The round-trip costs €11.90 for adults, and €9.50 for children, seniors, and people with reduced mobility.
Regarding the opening hours, check the official webpage of Teleférico Benalmádena, where you will also see when the exhibition of predatory birds takes place. The latter activity is a must for animal lovers. This Birds of Prey centre is set in the surroundings of the Castle of Colomares and it runs breeding and recovery programs for up to 160 birds of prey, such as owls, falcons, vultures and, of course, eagles.
9. Selwo Marina
The maritime park of Andalucia provides visitors with useful information about the maritime wildlife that lives there (dolphins, sea lions, penguins, flamingos and reptiles among others). They are also part of various conservation projects, aiming at the preservation and defence of wild animals. Take a look at the opening hours and tickets by clicking here.
Tip: you can buy a €36 Selwopack granting you access to Selwo Aventura in Estepona, Selwo Marina and the Cable Car.
10. Parque de la Paloma
Located near the Selwo Marina Park, you’ll find the 200,000-sq-mt Park of La Paloma (the Dove), which was inaugurated in the mid-1990s. Several species of animals, such as rabbits, peacocks, ducks, donkeys and so on, live in the park among the lakes that compose its landscape. Children parks, cafes and kiosks are also present in the park.
Festivals and Events in Benalmádena
Benalmádena welcomes several festivities, which are worth your visit. Apart from the classic ones (which you can take a look at here), the town is provided with peculiar fairs, such as:
Festival Hispano Argentino
- When: in March (in 2019, from March 22nd to 24th)
- Where: Plaza de la Mezquita in Arroyo de la Miel
- What: music performances of different style (tango, rock, Flamenco), typical dishes of the Argentinian and Spanish cuisine, and shows for the littlest ones.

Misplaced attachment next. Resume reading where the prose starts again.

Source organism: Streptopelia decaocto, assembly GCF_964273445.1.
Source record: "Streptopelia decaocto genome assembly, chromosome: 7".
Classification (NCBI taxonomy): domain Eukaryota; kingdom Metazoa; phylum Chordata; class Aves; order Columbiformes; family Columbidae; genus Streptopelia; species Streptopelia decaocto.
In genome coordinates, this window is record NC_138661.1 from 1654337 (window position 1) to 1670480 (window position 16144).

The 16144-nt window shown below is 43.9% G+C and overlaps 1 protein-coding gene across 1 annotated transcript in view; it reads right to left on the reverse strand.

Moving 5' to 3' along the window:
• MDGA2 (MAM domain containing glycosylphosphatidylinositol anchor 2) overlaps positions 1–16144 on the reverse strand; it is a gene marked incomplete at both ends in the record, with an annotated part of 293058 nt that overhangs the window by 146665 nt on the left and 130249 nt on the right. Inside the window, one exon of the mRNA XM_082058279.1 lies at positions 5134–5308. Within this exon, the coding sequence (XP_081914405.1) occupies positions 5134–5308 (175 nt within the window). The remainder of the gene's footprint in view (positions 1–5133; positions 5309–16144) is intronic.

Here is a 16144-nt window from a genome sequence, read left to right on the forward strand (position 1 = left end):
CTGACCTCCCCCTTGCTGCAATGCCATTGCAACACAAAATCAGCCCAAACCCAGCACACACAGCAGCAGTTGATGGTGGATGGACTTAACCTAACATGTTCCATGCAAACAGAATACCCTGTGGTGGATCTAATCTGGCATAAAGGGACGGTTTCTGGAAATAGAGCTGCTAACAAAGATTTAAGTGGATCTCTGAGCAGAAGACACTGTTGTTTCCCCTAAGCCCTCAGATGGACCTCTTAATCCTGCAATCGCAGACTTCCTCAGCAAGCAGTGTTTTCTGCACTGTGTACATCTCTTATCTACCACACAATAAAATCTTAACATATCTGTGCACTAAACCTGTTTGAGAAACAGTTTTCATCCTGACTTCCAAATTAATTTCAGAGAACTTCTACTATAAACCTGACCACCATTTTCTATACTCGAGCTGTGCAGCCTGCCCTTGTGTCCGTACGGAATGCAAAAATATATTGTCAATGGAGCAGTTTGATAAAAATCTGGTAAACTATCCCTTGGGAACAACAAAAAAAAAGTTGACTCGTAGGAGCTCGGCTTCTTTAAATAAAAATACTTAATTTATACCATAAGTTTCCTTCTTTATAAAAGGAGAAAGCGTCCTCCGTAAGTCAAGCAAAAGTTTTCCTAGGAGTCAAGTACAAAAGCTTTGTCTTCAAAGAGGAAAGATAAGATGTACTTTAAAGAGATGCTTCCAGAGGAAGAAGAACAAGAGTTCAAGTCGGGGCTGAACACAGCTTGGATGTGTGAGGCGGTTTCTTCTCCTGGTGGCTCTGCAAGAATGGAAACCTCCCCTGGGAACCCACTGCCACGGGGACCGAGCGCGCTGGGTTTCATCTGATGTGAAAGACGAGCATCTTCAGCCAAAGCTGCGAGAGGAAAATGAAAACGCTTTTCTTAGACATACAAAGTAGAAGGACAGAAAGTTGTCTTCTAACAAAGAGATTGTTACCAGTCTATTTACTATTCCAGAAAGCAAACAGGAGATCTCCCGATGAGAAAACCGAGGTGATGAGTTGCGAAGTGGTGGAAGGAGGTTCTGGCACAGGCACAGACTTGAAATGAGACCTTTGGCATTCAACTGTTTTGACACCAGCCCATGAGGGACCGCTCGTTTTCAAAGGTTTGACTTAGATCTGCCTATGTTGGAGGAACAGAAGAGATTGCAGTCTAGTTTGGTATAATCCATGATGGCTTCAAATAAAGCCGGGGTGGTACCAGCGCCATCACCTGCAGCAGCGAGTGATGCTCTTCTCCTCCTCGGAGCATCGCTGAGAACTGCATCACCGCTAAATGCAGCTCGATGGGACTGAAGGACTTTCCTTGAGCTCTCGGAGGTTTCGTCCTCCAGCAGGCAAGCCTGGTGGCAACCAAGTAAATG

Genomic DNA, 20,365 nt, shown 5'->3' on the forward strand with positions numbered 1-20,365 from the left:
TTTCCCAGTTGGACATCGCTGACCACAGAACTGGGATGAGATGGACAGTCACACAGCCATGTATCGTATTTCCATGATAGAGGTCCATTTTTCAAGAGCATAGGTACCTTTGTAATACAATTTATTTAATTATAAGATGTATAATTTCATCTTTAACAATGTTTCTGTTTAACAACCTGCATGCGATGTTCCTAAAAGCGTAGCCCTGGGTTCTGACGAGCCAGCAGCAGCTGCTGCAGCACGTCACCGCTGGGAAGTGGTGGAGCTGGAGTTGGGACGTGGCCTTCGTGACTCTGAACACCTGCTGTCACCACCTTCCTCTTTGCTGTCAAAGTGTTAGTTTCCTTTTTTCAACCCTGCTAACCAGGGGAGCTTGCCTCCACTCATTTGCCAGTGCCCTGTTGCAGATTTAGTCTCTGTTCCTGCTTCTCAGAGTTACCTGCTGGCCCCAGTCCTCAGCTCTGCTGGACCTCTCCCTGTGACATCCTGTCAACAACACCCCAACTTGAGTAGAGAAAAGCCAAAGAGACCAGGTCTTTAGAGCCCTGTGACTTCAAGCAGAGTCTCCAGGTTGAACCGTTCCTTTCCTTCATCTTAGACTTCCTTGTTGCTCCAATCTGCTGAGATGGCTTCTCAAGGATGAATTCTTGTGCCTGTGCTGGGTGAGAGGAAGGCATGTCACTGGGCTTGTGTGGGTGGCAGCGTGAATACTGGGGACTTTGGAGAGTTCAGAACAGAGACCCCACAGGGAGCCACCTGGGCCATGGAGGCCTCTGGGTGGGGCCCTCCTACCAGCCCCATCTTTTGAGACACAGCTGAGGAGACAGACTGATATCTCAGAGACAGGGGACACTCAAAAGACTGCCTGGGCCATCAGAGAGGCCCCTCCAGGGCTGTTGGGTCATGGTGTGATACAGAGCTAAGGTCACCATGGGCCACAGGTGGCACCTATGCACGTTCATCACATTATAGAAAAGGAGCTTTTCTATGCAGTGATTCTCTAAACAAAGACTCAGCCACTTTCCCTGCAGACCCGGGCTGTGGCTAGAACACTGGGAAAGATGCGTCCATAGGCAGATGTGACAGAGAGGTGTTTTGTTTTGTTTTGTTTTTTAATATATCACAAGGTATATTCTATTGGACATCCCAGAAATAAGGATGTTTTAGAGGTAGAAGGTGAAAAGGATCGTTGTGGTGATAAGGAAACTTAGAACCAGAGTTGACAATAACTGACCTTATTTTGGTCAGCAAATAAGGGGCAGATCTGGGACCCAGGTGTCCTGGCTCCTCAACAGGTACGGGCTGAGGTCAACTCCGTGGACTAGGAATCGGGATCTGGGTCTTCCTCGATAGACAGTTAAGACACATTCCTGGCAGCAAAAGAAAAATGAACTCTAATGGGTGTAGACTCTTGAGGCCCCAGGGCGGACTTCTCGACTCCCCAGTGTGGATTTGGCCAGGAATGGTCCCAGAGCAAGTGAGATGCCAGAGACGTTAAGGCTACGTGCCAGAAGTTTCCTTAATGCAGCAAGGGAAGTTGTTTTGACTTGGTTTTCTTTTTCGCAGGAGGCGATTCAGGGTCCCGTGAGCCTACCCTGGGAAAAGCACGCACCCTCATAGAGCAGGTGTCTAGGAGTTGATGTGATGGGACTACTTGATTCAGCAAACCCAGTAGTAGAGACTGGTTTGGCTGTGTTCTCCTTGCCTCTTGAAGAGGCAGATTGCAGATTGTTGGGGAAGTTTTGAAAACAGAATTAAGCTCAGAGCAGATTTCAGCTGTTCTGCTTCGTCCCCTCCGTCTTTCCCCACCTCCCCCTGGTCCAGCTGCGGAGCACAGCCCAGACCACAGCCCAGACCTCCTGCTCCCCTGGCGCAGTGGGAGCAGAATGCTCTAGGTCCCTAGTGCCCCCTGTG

Feria del Marisco (Seafood Fair)
- When: End of April (in 2018, from April 27th to May 1st)
- Where: in the Puerto Marina of Benalmádena
- What: delicious seafood at lower prices. Drinks at €1.50 and seafood from €1.50 to €7 (prawns).
- When: May/June
- Where: in the streets of Benalmádena
- What: the carpet of flowers and aromatic herbs made by the inhabitants of Benalmádena the night before the procession stands out.
Romería de San Juan
- When: third Sunday of June (in 2019, on June 16th)
- Where: Arroyo de la Miel (district of San Juan)
- What: the procession honours the Patron Saint of Arroyo de la Miel. It starts in the district of San Juan and the first stop is in the Parish Church of Inmaculada.
Feria de San Juan (Saint John’s Fair)
- When: one week starting from the Night of San Juan (in 2018, from June 23rd to 30th)
- Where: Arroyo de la Miel (Day Fair at Plaza de Pueblosol and Night Fair in the parking lot of the Park of La Paloma)
- What: eating, drinking, music, and dances characterise the Feria de San Juan, which celebrates the shortest night of the year and the start of summer. The procession of the patron saint Saint John takes place on June 24th at 7 pm, whereas the following day a 100mt-long water toboggan fills the Las Flores street. Check out the program by clicking here
Festival of Benalmádena
- When: in July (in 2018, from July 6th to 21st)
- Where: Benalmádena Auditorium
- What: cultural activities and theatre, music and dance shows.
Feria Virgen de la Cruz
- When: in 2018, from August 14th to 18th
- Where: Los Nadales fairground in Benalmádena Pueblo
- What: open-air concerts, processions (August 15th), free food and drinks and children-friendly fair with workshops
Zoco Árabe Benalmádena (Arab Souk)
- When: in 2018, from August 30th to September 2nd
- Where: main streets of Benalmádena Pueblo (Real street, Santo Domingo de Guzmán street, Plaza de las Tres Culturas, Plaza de España and Jardines del Muro)
- What: 60 stalls offering Arab products, workshops, live dances and music, from 11.30 am to 2.30 pm, and from 5.30 pm to midnight.
Día del Turista (Tourist Day)
- When: in 2018, September 25th
- Where: Benalmádena
- What: food, music and cultural performances to homage the most important source of income for the Costa del Sol
Tourist office of Benalmádena
Address: 10, Avenida Antonio Machado, Benalmádena Costa
Telephone: (+34) 952 442 494
Web: click here
Places to stay in Benalmádena
Now that you know what awaits you in Benalmádena, you should take a look at the best holiday rentals where to stay on the Costa del Sol and in town.
Benalmádena is worth a visit (and maybe more than one!). Have you ever been? What was your favourite landmark? Tell us in the comments and don’t forget to rate the post ☺